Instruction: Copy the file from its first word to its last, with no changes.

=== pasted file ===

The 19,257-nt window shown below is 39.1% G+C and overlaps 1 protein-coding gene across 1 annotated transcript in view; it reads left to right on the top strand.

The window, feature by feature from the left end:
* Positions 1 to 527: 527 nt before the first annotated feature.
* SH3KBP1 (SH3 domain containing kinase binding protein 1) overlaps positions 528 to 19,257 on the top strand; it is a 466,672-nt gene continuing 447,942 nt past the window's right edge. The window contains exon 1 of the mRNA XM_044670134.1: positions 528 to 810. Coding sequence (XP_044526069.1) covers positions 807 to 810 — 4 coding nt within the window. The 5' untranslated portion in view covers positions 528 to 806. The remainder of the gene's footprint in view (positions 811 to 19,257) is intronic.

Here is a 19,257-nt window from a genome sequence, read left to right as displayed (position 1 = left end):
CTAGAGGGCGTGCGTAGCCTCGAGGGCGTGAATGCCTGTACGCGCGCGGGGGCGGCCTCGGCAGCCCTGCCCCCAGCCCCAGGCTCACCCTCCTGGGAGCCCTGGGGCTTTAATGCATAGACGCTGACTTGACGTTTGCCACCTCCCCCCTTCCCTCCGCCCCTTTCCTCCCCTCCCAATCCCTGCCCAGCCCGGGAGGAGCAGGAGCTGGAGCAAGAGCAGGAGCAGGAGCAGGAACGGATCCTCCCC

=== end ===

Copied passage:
The 19,257-nt window shown below is 39.1% G+C and overlaps 1 protein-coding gene across 1 annotated transcript in view; it reads left to right on the top strand.

The window, feature by feature from the left end:
* Positions 1 to 527: 527 nt before the first annotated feature.
* SH3KBP1 (SH3 domain containing kinase binding protein 1) overlaps positions 528 to 19,257 on the top strand; it is a 466,672-nt gene continuing 447,942 nt past the window's right edge. The window contains exon 1 of the mRNA XM_044670134.1: positions 528 to 810. Coding sequence (XP_044526069.1) covers positions 807 to 810 — 4 coding nt within the window. The 5' untranslated portion in view covers positions 528 to 806. The remainder of the gene's footprint in view (positions 811 to 19,257) is intronic.

Here is a 19,257-nt window from a genome sequence, read left to right as displayed (position 1 = left end):
CTAGAGGGCGTGCGTAGCCTCGAGGGCGTGAATGCCTGTACGCGCGCGGGGGCGGCCTCGGCAGCCCTGCCCCCAGCCCCAGGCTCACCCTCCTGGGAGCCCTGGGGCTTTAATGCATAGACGCTGACTTGACGTTTGCCACCTCCCCCCTTCCCTCCGCCCCTTTCCTCCCCTCCCAATCCCTGCCCAGCCCGGGAGGAGCAGGAGCTGGAGCAAGAGCAGGAGCAGGAGCAGGAACGGATCCTCCCC